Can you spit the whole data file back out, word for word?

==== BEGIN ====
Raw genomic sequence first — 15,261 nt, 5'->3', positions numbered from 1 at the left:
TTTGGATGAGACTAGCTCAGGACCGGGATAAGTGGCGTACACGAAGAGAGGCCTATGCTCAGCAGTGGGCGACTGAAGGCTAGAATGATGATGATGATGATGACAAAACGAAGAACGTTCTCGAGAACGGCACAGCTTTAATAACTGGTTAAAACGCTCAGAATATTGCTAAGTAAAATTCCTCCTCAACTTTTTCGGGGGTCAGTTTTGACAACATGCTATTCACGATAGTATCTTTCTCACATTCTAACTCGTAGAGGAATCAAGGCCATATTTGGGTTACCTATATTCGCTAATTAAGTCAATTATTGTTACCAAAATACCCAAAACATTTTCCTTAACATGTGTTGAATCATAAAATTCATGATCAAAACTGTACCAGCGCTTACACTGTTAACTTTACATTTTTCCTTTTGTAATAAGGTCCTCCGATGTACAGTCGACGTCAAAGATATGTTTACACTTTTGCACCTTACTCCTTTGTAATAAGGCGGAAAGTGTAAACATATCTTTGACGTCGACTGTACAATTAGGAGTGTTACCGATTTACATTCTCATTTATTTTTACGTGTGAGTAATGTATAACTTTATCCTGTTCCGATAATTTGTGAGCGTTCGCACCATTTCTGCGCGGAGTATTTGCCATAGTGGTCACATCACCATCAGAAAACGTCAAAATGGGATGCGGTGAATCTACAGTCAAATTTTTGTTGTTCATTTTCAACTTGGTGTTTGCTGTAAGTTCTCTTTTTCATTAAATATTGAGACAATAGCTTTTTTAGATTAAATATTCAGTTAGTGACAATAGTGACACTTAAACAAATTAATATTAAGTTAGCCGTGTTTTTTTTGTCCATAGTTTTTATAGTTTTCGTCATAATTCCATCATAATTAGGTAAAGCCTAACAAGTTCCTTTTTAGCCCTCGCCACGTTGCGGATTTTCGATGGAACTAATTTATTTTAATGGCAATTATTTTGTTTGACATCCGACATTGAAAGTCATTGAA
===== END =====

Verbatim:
Raw genomic sequence first — 15,261 nt, 5'->3', positions numbered from 1 at the left:
TTTGGATGAGACTAGCTCAGGACCGGGATAAGTGGCGTACACGAAGAGAGGCCTATGCTCAGCAGTGGGCGACTGAAGGCTAGAATGATGATGATGATGATGACAAAACGAAGAACGTTCTCGAGAACGGCACAGCTTTAATAACTGGTTAAAACGCTCAGAATATTGCTAAGTAAAATTCCTCCTCAACTTTTTCGGGGGTCAGTTTTGACAACATGCTATTCACGATAGTATCTTTCTCACATTCTAACTCGTAGAGGAATCAAGGCCATATTTGGGTTACCTATATTCGCTAATTAAGTCAATTATTGTTACCAAAATACCCAAAACATTTTCCTTAACATGTGTTGAATCATAAAATTCATGATCAAAACTGTACCAGCGCTTACACTGTTAACTTTACATTTTTCCTTTTGTAATAAGGTCCTCCGATGTACAGTCGACGTCAAAGATATGTTTACACTTTTGCACCTTACTCCTTTGTAATAAGGCGGAAAGTGTAAACATATCTTTGACGTCGACTGTACAATTAGGAGTGTTACCGATTTACATTCTCATTTATTTTTACGTGTGAGTAATGTATAACTTTATCCTGTTCCGATAATTTGTGAGCGTTCGCACCATTTCTGCGCGGAGTATTTGCCATAGTGGTCACATCACCATCAGAAAACGTCAAAATGGGATGCGGTGAATCTACAGTCAAATTTTTGTTGTTCATTTTCAACTTGGTGTTTGCTGTAAGTTCTCTTTTTCATTAAATATTGAGACAATAGCTTTTTTAGATTAAATATTCAGTTAGTGACAATAGTGACACTTAAACAAATTAATATTAAGTTAGCCGTGTTTTTTTTGTCCATAGTTTTTATAGTTTTCGTCATAATTCCATCATAATTAGGTAAAGCCTAACAAGTTCCTTTTTAGCCCTCGCCACGTTGCGGATTTTCGATGGAACTAATTTATTTTAATGGCAATTATTTTGTTTGACATCCGACATTGAAAGTCATTGAA